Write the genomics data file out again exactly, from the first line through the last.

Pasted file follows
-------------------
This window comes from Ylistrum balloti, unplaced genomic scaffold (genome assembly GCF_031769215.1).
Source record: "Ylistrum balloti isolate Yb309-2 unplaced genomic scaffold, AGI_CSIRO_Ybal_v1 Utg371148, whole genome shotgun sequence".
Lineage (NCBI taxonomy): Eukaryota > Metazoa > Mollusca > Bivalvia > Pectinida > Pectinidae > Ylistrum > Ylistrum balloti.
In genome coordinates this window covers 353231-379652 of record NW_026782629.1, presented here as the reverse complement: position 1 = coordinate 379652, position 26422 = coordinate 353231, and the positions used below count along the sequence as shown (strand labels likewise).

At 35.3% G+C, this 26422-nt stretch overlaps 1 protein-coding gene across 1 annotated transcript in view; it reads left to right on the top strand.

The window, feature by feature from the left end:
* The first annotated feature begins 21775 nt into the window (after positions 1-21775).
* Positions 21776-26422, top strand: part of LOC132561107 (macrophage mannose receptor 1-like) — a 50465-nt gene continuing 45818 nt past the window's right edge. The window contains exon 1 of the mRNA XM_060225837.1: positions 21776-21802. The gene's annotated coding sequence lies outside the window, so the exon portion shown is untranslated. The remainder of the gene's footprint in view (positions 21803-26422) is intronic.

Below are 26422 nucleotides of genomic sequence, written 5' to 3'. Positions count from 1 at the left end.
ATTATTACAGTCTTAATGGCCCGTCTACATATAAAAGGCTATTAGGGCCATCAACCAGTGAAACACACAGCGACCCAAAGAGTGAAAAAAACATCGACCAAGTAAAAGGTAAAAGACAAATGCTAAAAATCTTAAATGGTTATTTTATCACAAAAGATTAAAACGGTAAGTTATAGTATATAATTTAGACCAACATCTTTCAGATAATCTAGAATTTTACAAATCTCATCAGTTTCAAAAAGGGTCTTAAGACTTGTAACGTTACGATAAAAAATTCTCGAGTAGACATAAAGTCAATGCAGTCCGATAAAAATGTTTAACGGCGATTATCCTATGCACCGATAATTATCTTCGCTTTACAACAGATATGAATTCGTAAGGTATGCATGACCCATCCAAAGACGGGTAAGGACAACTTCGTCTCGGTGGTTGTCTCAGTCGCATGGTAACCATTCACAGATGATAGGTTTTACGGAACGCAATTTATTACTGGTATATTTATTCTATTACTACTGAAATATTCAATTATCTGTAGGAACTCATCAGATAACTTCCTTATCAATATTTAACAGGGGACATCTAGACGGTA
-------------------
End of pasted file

This window comes from Ylistrum balloti, unplaced genomic scaffold (genome assembly GCF_031769215.1).
Source record: "Ylistrum balloti isolate Yb309-2 unplaced genomic scaffold, AGI_CSIRO_Ybal_v1 Utg371148, whole genome shotgun sequence".
Lineage (NCBI taxonomy): Eukaryota > Metazoa > Mollusca > Bivalvia > Pectinida > Pectinidae > Ylistrum > Ylistrum balloti.
In genome coordinates this window covers 353231-379652 of record NW_026782629.1, presented here as the reverse complement: position 1 = coordinate 379652, position 26422 = coordinate 353231, and the positions used below count along the sequence as shown (strand labels likewise).

At 35.3% G+C, this 26422-nt stretch overlaps 1 protein-coding gene across 1 annotated transcript in view; it reads left to right on the top strand.

The window, feature by feature from the left end:
* The first annotated feature begins 21775 nt into the window (after positions 1-21775).
* Positions 21776-26422, top strand: part of LOC132561107 (macrophage mannose receptor 1-like) — a 50465-nt gene continuing 45818 nt past the window's right edge. The window contains exon 1 of the mRNA XM_060225837.1: positions 21776-21802. The gene's annotated coding sequence lies outside the window, so the exon portion shown is untranslated. The remainder of the gene's footprint in view (positions 21803-26422) is intronic.

Below are 26422 nucleotides of genomic sequence, written 5' to 3'. Positions count from 1 at the left end.
ATTATTACAGTCTTAATGGCCCGTCTACATATAAAAGGCTATTAGGGCCATCAACCAGTGAAACACACAGCGACCCAAAGAGTGAAAAAAACATCGACCAAGTAAAAGGTAAAAGACAAATGCTAAAAATCTTAAATGGTTATTTTATCACAAAAGATTAAAACGGTAAGTTATAGTATATAATTTAGACCAACATCTTTCAGATAATCTAGAATTTTACAAATCTCATCAGTTTCAAAAAGGGTCTTAAGACTTGTAACGTTACGATAAAAAATTCTCGAGTAGACATAAAGTCAATGCAGTCCGATAAAAATGTTTAACGGCGATTATCCTATGCACCGATAATTATCTTCGCTTTACAACAGATATGAATTCGTAAGGTATGCATGACCCATCCAAAGACGGGTAAGGACAACTTCGTCTCGGTGGTTGTCTCAGTCGCATGGTAACCATTCACAGATGATAGGTTTTACGGAACGCAATTTATTACTGGTATATTTATTCTATTACTACTGAAATATTCAATTATCTGTAGGAACTCATCAGATAACTTCCTTATCAATATTTAACAGGGGACATCTAGACGGTA